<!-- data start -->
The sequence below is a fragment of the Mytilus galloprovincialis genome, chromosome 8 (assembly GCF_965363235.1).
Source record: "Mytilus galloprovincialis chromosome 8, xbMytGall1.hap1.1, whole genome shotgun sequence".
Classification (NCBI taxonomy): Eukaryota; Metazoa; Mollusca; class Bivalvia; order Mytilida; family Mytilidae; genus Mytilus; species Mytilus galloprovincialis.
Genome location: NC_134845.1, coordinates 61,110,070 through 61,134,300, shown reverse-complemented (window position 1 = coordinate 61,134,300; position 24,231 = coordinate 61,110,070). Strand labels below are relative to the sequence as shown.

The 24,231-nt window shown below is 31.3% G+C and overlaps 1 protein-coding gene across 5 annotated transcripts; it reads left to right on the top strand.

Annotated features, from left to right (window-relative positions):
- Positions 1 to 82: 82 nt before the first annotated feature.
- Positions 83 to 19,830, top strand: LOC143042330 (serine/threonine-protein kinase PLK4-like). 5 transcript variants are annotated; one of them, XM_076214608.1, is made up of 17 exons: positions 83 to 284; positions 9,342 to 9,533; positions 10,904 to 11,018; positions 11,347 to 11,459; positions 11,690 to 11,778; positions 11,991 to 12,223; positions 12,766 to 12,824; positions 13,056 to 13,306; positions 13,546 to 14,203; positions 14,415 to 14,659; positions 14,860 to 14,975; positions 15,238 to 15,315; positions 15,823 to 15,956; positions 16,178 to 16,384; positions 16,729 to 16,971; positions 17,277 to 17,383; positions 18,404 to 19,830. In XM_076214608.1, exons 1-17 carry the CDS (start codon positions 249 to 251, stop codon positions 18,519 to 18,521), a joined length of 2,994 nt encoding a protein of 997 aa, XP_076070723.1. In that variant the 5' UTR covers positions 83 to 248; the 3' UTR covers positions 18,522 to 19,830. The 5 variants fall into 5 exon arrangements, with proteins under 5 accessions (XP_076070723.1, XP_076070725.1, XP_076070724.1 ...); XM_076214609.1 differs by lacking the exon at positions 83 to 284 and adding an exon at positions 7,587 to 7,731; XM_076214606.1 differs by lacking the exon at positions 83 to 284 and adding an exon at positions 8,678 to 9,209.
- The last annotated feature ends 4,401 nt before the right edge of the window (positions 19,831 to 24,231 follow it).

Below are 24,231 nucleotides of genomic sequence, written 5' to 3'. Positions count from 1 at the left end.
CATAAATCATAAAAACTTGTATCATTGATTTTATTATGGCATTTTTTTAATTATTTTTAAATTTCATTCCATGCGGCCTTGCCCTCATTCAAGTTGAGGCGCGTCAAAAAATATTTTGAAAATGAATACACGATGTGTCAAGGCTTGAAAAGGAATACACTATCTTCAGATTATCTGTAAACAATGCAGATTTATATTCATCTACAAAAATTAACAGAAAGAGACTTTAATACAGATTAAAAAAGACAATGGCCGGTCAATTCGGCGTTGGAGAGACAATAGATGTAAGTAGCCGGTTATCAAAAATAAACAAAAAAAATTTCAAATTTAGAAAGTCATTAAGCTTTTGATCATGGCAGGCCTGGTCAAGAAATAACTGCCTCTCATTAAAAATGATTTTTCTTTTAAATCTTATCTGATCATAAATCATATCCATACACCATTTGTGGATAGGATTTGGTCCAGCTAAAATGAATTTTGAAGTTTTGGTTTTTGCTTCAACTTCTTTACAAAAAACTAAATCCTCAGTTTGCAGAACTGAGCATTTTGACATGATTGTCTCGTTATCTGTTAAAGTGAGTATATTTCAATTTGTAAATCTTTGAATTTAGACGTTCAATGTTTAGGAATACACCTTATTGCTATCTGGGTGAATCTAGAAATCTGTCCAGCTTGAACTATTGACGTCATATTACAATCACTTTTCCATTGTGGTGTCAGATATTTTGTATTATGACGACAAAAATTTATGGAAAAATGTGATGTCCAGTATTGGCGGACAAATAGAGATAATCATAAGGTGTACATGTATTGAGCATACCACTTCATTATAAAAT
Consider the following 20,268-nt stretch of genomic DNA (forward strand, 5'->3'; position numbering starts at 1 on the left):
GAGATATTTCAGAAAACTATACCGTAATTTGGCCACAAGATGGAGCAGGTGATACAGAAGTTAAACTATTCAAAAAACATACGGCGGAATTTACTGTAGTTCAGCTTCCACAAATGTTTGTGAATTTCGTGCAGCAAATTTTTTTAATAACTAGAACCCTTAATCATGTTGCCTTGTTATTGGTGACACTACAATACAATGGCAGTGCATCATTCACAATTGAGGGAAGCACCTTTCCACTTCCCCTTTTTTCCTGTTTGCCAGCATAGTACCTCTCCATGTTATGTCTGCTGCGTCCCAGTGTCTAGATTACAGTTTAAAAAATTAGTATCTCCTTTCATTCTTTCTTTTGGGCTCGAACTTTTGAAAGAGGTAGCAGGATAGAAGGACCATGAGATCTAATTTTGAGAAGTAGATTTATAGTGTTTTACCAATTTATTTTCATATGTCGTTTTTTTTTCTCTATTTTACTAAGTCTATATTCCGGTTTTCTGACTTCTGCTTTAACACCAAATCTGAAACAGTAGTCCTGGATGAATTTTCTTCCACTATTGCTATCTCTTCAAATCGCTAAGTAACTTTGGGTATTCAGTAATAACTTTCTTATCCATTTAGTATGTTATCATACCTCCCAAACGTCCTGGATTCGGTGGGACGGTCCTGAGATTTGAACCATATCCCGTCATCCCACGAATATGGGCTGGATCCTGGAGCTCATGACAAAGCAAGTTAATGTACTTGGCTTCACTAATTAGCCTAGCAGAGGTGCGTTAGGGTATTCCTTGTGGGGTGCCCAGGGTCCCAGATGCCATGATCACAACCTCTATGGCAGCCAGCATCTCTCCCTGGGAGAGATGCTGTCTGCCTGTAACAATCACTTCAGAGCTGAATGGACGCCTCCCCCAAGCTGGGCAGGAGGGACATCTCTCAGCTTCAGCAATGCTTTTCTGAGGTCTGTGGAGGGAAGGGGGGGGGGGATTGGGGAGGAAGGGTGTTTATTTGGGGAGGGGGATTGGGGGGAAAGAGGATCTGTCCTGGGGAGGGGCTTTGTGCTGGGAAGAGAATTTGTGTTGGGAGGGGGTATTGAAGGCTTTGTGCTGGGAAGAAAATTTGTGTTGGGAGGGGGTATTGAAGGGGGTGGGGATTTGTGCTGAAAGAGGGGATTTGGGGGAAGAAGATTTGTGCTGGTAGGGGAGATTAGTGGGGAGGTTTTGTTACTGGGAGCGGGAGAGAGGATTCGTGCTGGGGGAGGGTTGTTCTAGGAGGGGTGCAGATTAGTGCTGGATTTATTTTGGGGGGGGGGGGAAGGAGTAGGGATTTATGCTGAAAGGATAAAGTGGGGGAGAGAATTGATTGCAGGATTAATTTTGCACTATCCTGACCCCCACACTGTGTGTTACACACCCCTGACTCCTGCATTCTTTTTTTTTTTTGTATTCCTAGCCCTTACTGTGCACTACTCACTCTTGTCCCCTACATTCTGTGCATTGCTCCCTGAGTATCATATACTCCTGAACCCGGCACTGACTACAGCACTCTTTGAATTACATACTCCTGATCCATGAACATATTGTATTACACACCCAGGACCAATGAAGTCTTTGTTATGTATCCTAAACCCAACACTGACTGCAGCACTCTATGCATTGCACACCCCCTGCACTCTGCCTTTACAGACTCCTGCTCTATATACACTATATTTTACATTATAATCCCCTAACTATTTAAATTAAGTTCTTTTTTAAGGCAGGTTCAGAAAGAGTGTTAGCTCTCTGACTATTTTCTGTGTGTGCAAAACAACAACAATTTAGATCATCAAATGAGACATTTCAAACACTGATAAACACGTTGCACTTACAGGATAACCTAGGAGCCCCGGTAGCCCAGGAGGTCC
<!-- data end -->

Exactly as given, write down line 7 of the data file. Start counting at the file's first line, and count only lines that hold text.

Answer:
- Positions 1 to 82: 82 nt before the first annotated feature.